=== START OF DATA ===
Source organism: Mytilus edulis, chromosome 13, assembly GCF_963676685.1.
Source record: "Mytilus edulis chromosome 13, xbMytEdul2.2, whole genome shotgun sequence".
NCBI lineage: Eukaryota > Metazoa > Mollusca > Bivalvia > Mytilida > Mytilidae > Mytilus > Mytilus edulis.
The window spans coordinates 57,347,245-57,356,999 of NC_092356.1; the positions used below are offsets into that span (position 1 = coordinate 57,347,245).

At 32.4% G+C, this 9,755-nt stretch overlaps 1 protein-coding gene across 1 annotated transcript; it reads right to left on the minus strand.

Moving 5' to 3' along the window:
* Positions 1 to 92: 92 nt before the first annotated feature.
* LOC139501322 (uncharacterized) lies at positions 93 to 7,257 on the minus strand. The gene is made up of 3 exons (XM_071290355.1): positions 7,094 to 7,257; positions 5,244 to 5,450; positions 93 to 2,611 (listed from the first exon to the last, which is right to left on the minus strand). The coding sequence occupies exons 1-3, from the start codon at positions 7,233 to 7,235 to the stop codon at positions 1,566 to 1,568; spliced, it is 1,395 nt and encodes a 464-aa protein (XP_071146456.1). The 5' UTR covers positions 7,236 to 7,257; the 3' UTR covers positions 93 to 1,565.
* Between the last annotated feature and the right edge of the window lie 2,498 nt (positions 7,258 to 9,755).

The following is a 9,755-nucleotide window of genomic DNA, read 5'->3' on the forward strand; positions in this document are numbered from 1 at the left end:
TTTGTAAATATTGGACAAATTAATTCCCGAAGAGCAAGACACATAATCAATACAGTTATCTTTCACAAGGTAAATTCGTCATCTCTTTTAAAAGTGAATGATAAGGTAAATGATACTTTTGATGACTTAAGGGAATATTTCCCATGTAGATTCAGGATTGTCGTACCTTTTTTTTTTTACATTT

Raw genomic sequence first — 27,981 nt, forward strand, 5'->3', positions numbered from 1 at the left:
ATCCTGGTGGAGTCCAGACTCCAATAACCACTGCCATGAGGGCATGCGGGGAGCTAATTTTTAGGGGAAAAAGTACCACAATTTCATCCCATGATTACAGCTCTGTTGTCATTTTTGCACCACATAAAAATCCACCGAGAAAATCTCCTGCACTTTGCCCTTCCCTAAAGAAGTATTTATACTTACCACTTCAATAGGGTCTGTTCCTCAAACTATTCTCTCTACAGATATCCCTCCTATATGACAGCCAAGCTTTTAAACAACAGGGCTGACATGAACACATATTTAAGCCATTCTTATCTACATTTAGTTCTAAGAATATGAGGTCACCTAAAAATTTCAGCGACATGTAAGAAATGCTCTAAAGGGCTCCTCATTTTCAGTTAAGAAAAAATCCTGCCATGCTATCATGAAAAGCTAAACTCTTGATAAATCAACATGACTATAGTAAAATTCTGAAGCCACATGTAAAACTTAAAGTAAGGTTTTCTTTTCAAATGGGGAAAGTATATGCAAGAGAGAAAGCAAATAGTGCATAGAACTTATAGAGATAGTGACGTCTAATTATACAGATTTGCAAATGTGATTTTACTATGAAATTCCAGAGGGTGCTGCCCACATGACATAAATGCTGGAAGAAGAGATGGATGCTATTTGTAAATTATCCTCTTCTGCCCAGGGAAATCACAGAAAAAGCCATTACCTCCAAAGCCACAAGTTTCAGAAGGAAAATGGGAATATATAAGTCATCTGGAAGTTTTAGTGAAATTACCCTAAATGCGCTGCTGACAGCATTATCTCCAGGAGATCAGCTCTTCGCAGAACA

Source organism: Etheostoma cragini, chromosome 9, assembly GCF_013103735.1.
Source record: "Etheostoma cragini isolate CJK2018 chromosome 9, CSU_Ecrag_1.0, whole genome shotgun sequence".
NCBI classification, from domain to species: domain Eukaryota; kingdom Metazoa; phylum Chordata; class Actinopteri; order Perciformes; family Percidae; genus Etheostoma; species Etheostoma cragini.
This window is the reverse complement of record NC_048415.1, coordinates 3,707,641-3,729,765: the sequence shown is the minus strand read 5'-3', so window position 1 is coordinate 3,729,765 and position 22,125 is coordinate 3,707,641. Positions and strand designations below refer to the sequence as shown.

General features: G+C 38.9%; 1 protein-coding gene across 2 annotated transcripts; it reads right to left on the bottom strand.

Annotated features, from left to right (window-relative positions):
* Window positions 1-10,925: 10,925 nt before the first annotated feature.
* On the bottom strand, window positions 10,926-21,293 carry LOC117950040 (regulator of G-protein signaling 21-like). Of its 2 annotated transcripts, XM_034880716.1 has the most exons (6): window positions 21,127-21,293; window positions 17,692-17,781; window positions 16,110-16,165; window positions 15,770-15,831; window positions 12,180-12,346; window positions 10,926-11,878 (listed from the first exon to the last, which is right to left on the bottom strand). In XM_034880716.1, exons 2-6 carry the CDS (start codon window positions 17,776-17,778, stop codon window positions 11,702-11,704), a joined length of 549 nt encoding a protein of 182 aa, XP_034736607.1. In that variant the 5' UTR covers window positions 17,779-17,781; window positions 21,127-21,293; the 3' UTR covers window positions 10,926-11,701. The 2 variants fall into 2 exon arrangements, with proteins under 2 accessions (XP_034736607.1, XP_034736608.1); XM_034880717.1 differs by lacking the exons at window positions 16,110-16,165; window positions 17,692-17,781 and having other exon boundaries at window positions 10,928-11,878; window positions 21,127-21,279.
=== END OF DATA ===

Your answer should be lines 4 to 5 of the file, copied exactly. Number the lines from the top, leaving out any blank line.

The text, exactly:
The window spans coordinates 57,347,245-57,356,999 of NC_092356.1; the positions used below are offsets into that span (position 1 = coordinate 57,347,245).

At 32.4% G+C, this 9,755-nt stretch overlaps 1 protein-coding gene across 1 annotated transcript; it reads right to left on the minus strand.